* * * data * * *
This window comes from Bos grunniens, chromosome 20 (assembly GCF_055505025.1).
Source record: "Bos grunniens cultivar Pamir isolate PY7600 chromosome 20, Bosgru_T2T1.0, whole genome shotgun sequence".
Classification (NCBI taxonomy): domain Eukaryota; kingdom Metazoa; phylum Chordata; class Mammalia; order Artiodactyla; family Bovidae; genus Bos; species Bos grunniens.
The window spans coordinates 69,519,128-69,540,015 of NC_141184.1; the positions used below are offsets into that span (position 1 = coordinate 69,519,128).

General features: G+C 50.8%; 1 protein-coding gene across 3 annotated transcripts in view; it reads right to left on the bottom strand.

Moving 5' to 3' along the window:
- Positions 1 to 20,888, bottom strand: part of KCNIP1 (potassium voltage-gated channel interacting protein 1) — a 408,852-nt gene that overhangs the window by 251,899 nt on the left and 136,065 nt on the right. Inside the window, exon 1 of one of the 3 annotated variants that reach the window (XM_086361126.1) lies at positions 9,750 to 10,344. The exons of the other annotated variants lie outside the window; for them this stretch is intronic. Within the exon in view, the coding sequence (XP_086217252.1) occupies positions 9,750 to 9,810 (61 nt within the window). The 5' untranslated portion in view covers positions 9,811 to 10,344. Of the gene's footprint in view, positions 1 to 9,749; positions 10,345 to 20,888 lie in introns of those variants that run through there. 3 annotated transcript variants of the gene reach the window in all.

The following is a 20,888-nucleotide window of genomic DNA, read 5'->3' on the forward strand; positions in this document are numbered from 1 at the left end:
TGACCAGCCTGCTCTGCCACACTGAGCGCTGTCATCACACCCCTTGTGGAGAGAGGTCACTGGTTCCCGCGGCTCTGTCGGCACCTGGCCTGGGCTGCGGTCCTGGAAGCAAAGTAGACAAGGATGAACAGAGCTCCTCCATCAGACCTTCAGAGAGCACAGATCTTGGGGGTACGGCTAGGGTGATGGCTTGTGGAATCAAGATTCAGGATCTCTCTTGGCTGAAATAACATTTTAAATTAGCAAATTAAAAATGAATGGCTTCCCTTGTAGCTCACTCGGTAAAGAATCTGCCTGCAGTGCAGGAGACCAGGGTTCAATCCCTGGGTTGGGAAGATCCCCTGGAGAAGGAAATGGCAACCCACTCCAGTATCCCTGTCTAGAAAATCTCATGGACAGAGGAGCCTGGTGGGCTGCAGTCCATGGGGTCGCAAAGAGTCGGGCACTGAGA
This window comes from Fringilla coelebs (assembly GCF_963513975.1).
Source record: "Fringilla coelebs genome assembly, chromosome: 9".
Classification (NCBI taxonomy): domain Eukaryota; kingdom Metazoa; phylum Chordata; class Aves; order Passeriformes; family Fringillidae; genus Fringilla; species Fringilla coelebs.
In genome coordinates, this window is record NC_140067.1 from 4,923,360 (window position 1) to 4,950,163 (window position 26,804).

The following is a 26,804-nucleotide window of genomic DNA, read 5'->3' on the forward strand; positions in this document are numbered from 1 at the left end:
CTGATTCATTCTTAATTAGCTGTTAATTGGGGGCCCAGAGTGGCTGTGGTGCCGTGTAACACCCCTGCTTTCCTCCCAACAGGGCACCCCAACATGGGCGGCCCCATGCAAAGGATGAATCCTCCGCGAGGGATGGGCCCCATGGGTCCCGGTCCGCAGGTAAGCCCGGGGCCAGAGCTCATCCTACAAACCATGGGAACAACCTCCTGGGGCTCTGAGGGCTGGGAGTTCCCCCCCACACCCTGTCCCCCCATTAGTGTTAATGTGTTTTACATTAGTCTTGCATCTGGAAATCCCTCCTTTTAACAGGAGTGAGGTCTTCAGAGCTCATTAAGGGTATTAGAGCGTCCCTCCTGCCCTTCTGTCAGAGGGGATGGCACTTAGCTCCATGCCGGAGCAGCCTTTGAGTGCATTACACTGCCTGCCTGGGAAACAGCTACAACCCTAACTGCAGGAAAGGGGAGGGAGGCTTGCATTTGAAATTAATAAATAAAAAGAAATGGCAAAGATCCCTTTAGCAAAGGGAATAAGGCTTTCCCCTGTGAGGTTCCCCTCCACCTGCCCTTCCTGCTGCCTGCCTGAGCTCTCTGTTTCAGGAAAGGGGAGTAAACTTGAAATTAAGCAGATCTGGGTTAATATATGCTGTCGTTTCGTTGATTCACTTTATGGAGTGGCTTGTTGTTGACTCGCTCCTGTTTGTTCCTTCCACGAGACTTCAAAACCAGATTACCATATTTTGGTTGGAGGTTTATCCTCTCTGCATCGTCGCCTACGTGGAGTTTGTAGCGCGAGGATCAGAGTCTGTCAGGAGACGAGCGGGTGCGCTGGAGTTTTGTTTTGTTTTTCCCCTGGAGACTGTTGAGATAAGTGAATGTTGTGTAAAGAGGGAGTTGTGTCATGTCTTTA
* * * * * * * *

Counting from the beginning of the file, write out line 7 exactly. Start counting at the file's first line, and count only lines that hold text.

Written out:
- Positions 1 to 20,888, bottom strand: part of KCNIP1 (potassium voltage-gated channel interacting protein 1) — a 408,852-nt gene that overhangs the window by 251,899 nt on the left and 136,065 nt on the right. Inside the window, exon 1 of one of the 3 annotated variants that reach the window (XM_086361126.1) lies at positions 9,750 to 10,344. The exons of the other annotated variants lie outside the window; for them this stretch is intronic. Within the exon in view, the coding sequence (XP_086217252.1) occupies positions 9,750 to 9,810 (61 nt within the window). The 5' untranslated portion in view covers positions 9,811 to 10,344. Of the gene's footprint in view, positions 1 to 9,749; positions 10,345 to 20,888 lie in introns of those variants that run through there. 3 annotated transcript variants of the gene reach the window in all.